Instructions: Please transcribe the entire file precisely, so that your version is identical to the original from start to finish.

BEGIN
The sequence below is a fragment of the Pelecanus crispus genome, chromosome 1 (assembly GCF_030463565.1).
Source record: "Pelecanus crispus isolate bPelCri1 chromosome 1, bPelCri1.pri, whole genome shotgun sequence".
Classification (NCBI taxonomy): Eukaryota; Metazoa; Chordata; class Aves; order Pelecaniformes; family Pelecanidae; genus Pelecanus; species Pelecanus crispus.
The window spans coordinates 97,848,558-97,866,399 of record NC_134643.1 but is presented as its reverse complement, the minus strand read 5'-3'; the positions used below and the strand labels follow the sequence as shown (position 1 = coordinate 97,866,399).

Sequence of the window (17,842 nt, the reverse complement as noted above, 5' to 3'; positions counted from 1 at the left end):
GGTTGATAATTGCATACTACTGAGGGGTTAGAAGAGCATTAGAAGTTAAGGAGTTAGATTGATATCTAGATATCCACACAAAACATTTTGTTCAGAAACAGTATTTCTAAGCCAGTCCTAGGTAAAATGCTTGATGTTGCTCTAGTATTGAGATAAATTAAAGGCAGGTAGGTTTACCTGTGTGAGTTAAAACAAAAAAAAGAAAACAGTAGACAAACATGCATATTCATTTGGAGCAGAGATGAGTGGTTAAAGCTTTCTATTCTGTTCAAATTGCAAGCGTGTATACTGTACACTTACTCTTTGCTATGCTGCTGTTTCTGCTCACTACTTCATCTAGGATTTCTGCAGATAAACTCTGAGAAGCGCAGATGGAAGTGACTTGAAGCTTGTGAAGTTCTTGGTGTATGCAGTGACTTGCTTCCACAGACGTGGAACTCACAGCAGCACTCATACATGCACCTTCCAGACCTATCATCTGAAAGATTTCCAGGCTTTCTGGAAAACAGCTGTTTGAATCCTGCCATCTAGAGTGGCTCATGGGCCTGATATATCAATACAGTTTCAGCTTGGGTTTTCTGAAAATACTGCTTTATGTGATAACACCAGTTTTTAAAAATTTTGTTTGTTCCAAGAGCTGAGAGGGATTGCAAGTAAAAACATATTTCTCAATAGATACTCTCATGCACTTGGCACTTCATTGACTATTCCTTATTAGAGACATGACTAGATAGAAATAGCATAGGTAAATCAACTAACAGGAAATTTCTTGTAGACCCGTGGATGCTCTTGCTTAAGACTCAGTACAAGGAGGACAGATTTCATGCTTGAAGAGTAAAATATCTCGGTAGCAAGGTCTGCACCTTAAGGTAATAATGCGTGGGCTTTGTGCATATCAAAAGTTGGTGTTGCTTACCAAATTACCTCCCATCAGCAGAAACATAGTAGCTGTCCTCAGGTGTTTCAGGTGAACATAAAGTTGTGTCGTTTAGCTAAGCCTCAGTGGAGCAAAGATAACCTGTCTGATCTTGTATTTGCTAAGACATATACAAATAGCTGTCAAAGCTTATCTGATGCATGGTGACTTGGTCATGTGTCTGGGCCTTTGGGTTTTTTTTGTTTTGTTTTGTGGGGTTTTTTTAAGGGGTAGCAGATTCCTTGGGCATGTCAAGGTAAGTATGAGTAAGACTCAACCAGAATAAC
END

The sequence below is a fragment of the Pelecanus crispus genome, chromosome 1 (assembly GCF_030463565.1).
Source record: "Pelecanus crispus isolate bPelCri1 chromosome 1, bPelCri1.pri, whole genome shotgun sequence".
Classification (NCBI taxonomy): Eukaryota; Metazoa; Chordata; class Aves; order Pelecaniformes; family Pelecanidae; genus Pelecanus; species Pelecanus crispus.
The window spans coordinates 97,848,558-97,866,399 of record NC_134643.1 but is presented as its reverse complement, the minus strand read 5'-3'; the positions used below and the strand labels follow the sequence as shown (position 1 = coordinate 97,866,399).

Sequence of the window (17,842 nt, the reverse complement as noted above, 5' to 3'; positions counted from 1 at the left end):
GGTTGATAATTGCATACTACTGAGGGGTTAGAAGAGCATTAGAAGTTAAGGAGTTAGATTGATATCTAGATATCCACACAAAACATTTTGTTCAGAAACAGTATTTCTAAGCCAGTCCTAGGTAAAATGCTTGATGTTGCTCTAGTATTGAGATAAATTAAAGGCAGGTAGGTTTACCTGTGTGAGTTAAAACAAAAAAAAGAAAACAGTAGACAAACATGCATATTCATTTGGAGCAGAGATGAGTGGTTAAAGCTTTCTATTCTGTTCAAATTGCAAGCGTGTATACTGTACACTTACTCTTTGCTATGCTGCTGTTTCTGCTCACTACTTCATCTAGGATTTCTGCAGATAAACTCTGAGAAGCGCAGATGGAAGTGACTTGAAGCTTGTGAAGTTCTTGGTGTATGCAGTGACTTGCTTCCACAGACGTGGAACTCACAGCAGCACTCATACATGCACCTTCCAGACCTATCATCTGAAAGATTTCCAGGCTTTCTGGAAAACAGCTGTTTGAATCCTGCCATCTAGAGTGGCTCATGGGCCTGATATATCAATACAGTTTCAGCTTGGGTTTTCTGAAAATACTGCTTTATGTGATAACACCAGTTTTTAAAAATTTTGTTTGTTCCAAGAGCTGAGAGGGATTGCAAGTAAAAACATATTTCTCAATAGATACTCTCATGCACTTGGCACTTCATTGACTATTCCTTATTAGAGACATGACTAGATAGAAATAGCATAGGTAAATCAACTAACAGGAAATTTCTTGTAGACCCGTGGATGCTCTTGCTTAAGACTCAGTACAAGGAGGACAGATTTCATGCTTGAAGAGTAAAATATCTCGGTAGCAAGGTCTGCACCTTAAGGTAATAATGCGTGGGCTTTGTGCATATCAAAAGTTGGTGTTGCTTACCAAATTACCTCCCATCAGCAGAAACATAGTAGCTGTCCTCAGGTGTTTCAGGTGAACATAAAGTTGTGTCGTTTAGCTAAGCCTCAGTGGAGCAAAGATAACCTGTCTGATCTTGTATTTGCTAAGACATATACAAATAGCTGTCAAAGCTTATCTGATGCATGGTGACTTGGTCATGTGTCTGGGCCTTTGGGTTTTTTTTGTTTTGTTTTGTGGGGTTTTTTTAAGGGGTAGCAGATTCCTTGGGCATGTCAAGGTAAGTATGAGTAAGACTCAACCAGAATAAC